Reviews, Paradigms & News
Kindergarten Is Too Late
December 6, 2013
by George Halvorson via The Huffington Post Blog
Kindergarten is too late for a lot of children. That is a sad but biologically accurate fact of life. The basic and most important mental development processes that are needed to help each child read, stay in school, and stay out of prison actually happen before the age of five.
The golden years for strengthening each child's brain are the first three years of life. Children whose brains don't receive the right strengthening support in those first years of life tend to be poor readers.
Children who are poorly prepared and who are poor readers are 40 percent more likely to get pregnant, 60 percent more likely to drop out of school and 70 percent more likely to go to jail.
We need all children in this country to enter kindergarten ready to learn to read. We can now predict with a very high level of accuracy by the age of three which child will be able to read when they start school. Basic biology is the key. The years before age three are a time of connectivity explosions in each child's brain. The children who get direct interaction with adults -- including having people who are reading and talking with their children -- are the children whose brains become strong and capable -- and those are the children who will be best able to read.
Those first three years are truly golden years for strengthening each child's brain. They are golden years for each individual child.
We need to help each child exercise their brains so their brains grow. We know what needs to be done to exercise the brain. Exercising the brain includes reading to the child, talking to the child, and playing directly in a gentle and learning way with each child. Reading to each child is a major tool for exercising each child's brain.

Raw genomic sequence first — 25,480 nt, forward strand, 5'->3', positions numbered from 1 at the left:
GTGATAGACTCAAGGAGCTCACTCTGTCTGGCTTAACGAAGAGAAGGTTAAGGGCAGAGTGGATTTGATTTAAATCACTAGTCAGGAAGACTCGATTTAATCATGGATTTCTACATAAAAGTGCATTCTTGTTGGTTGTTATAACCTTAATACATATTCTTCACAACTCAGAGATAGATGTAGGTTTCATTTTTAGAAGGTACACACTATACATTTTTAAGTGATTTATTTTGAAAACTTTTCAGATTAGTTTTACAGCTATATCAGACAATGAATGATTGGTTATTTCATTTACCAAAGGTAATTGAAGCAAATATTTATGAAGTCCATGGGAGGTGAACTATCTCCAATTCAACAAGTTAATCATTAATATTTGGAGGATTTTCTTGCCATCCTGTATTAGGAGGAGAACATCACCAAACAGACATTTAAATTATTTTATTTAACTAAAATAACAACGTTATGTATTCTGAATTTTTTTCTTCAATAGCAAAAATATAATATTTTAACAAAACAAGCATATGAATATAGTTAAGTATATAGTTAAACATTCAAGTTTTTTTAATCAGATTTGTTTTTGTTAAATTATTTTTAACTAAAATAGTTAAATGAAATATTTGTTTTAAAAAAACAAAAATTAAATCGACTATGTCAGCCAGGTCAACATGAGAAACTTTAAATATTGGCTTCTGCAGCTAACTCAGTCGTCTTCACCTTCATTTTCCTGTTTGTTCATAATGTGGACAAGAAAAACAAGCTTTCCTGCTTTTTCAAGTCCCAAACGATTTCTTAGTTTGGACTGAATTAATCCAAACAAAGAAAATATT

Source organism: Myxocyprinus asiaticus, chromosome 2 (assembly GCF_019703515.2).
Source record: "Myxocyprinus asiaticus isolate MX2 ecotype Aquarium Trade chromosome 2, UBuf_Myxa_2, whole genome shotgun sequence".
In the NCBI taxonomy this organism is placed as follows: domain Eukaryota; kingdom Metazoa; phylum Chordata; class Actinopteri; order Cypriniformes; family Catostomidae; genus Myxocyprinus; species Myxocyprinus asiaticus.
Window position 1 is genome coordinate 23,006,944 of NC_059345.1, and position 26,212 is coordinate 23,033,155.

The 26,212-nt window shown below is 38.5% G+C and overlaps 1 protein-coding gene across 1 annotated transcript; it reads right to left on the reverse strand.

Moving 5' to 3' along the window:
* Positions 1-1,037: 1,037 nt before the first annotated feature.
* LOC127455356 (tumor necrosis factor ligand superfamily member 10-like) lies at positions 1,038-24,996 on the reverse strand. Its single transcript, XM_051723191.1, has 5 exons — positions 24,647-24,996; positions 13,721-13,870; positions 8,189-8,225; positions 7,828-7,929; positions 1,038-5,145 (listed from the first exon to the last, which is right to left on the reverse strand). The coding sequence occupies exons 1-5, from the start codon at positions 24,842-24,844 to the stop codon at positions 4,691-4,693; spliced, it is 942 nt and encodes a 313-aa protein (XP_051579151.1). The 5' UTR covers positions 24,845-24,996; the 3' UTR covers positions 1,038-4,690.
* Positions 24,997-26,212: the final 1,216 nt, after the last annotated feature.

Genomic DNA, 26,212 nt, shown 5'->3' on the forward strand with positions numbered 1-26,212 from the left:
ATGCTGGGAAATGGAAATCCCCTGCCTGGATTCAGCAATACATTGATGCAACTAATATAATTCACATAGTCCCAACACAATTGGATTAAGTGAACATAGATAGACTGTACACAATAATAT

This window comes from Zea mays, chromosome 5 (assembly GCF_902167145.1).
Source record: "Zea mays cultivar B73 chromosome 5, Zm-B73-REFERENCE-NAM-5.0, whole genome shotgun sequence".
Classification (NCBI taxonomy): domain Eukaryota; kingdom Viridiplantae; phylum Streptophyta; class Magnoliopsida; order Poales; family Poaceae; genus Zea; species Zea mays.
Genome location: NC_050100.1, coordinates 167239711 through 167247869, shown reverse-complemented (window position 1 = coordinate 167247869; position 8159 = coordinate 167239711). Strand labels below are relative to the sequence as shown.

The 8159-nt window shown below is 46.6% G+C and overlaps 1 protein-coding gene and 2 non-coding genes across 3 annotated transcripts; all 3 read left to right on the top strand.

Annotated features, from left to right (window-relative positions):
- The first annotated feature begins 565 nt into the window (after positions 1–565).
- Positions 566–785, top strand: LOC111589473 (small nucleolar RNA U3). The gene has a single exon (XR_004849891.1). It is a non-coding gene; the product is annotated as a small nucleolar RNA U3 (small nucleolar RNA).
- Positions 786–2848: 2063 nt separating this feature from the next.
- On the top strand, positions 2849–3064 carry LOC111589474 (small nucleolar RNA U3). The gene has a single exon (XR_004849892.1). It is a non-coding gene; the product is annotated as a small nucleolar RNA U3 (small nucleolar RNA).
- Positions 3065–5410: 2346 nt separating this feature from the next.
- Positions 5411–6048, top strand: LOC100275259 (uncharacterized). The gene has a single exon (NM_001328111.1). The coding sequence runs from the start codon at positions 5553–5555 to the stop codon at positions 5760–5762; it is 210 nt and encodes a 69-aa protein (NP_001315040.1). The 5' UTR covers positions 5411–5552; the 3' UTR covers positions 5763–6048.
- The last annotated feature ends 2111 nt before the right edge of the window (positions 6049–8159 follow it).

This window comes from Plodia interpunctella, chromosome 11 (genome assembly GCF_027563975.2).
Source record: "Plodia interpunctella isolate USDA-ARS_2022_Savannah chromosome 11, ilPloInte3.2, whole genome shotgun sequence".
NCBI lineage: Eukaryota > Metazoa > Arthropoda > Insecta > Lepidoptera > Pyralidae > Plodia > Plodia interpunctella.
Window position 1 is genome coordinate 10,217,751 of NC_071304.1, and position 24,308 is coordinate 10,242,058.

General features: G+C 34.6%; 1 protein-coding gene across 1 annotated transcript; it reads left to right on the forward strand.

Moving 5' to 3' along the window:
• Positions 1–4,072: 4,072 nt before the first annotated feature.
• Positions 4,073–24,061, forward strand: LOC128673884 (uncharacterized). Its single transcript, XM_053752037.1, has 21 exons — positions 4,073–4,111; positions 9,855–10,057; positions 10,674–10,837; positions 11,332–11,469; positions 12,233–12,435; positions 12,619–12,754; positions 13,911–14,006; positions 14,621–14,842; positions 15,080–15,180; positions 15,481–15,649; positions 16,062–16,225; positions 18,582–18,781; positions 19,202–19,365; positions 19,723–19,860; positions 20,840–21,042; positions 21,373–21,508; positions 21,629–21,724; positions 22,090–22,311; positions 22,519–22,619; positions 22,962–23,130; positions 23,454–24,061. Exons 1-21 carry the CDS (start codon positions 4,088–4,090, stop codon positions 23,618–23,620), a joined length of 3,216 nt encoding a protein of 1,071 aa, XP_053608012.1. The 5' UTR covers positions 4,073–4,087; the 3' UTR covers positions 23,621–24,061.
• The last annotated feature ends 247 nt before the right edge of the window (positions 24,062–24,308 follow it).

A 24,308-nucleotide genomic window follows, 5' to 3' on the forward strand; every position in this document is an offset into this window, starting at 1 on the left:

Studies have shown that the children who come to kindergarten best equipped to learn to read have been read to -- on average -- nearly 1700 hours between birth and kindergarten.
The children who came to kindergarten least prepared to learn to read have been read to, on average -- between birth and kindergarten -- less than 30 hours.
Those are major differences. We know that when we exercise each child's brain, their brains are stronger and better able to read and to do well in school. There is good reason to believe that if each child could be read to by an adult only 30 minutes a day, in those golden years, we could cut the school dropout rate in this country in half.
Thirty minutes is a key tool that can change the entire life for each child.
There are many other factors that have a major impact on our children. Healthy food is important. Avoiding major stress is important. Having medical care and medical support teams add value to the lives of children. Having loving and protective parents are very important.
All of those issues are important. And the fact that we need to strengthen that early learning brain connectivity in each child in those golden early years of brain development is highly important...because the children who don't get that developmental support end up unable to read and at high risk of multiple levels of negative consequences.
We have more people in prison than any country in the world. We have more than three times as many people in our prisons as any other western country.
Seventy-five percent of our prisoners either have very poor reading skills or can't read at all. If we only put people in prison who could read, we would imprison fewer people than those other western countries.
Let's make that problem go away. We have far too many school dropouts in our cities today. Let's cut the number of school dropouts by half or more. Let's strengthen the brains of each child in those golden years.
We need to figure out ways to make that happen. We need to do what needs to be done to strengthen all of those tiny brains. We need all mothers and all families and all communities to understand the opportunities and the dangers and risks that exist for their children.
We are a very creative country. This is a problem we can solve -- and we clearly need to solve it.